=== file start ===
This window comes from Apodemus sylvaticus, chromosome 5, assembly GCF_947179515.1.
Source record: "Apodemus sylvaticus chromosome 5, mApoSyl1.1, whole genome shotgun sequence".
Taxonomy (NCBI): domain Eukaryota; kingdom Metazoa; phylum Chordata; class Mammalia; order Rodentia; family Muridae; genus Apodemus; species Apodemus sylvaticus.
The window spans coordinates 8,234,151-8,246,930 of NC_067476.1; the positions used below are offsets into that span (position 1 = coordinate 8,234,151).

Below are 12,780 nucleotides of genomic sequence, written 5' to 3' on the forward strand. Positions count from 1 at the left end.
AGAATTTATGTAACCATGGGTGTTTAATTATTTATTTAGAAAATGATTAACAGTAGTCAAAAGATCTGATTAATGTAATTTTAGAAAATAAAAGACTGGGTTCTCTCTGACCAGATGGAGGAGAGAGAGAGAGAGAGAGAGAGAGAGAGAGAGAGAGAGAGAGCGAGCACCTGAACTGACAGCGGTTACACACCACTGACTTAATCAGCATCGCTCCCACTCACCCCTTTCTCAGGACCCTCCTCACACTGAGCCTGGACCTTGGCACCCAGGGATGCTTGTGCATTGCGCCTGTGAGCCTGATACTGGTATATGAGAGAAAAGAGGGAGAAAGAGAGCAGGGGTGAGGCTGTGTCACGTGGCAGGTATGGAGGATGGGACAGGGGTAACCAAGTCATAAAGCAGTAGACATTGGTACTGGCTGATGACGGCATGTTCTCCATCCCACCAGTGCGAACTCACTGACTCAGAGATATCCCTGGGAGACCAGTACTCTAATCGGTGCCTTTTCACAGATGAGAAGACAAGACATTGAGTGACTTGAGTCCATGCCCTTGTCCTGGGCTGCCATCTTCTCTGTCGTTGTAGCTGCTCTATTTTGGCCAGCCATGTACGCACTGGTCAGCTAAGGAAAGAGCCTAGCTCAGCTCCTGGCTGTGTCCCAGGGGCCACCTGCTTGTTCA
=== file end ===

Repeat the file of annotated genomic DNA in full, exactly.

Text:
This window comes from Apodemus sylvaticus, chromosome 5, assembly GCF_947179515.1.
Source record: "Apodemus sylvaticus chromosome 5, mApoSyl1.1, whole genome shotgun sequence".
Taxonomy (NCBI): domain Eukaryota; kingdom Metazoa; phylum Chordata; class Mammalia; order Rodentia; family Muridae; genus Apodemus; species Apodemus sylvaticus.
The window spans coordinates 8,234,151-8,246,930 of NC_067476.1; the positions used below are offsets into that span (position 1 = coordinate 8,234,151).

Below are 12,780 nucleotides of genomic sequence, written 5' to 3' on the forward strand. Positions count from 1 at the left end.
AGAATTTATGTAACCATGGGTGTTTAATTATTTATTTAGAAAATGATTAACAGTAGTCAAAAGATCTGATTAATGTAATTTTAGAAAATAAAAGACTGGGTTCTCTCTGACCAGATGGAGGAGAGAGAGAGAGAGAGAGAGAGAGAGAGAGAGAGAGAGAGAGCGAGCACCTGAACTGACAGCGGTTACACACCACTGACTTAATCAGCATCGCTCCCACTCACCCCTTTCTCAGGACCCTCCTCACACTGAGCCTGGACCTTGGCACCCAGGGATGCTTGTGCATTGCGCCTGTGAGCCTGATACTGGTATATGAGAGAAAAGAGGGAGAAAGAGAGCAGGGGTGAGGCTGTGTCACGTGGCAGGTATGGAGGATGGGACAGGGGTAACCAAGTCATAAAGCAGTAGACATTGGTACTGGCTGATGACGGCATGTTCTCCATCCCACCAGTGCGAACTCACTGACTCAGAGATATCCCTGGGAGACCAGTACTCTAATCGGTGCCTTTTCACAGATGAGAAGACAAGACATTGAGTGACTTGAGTCCATGCCCTTGTCCTGGGCTGCCATCTTCTCTGTCGTTGTAGCTGCTCTATTTTGGCCAGCCATGTACGCACTGGTCAGCTAAGGAAAGAGCCTAGCTCAGCTCCTGGCTGTGTCCCAGGGGCCACCTGCTTGTTCA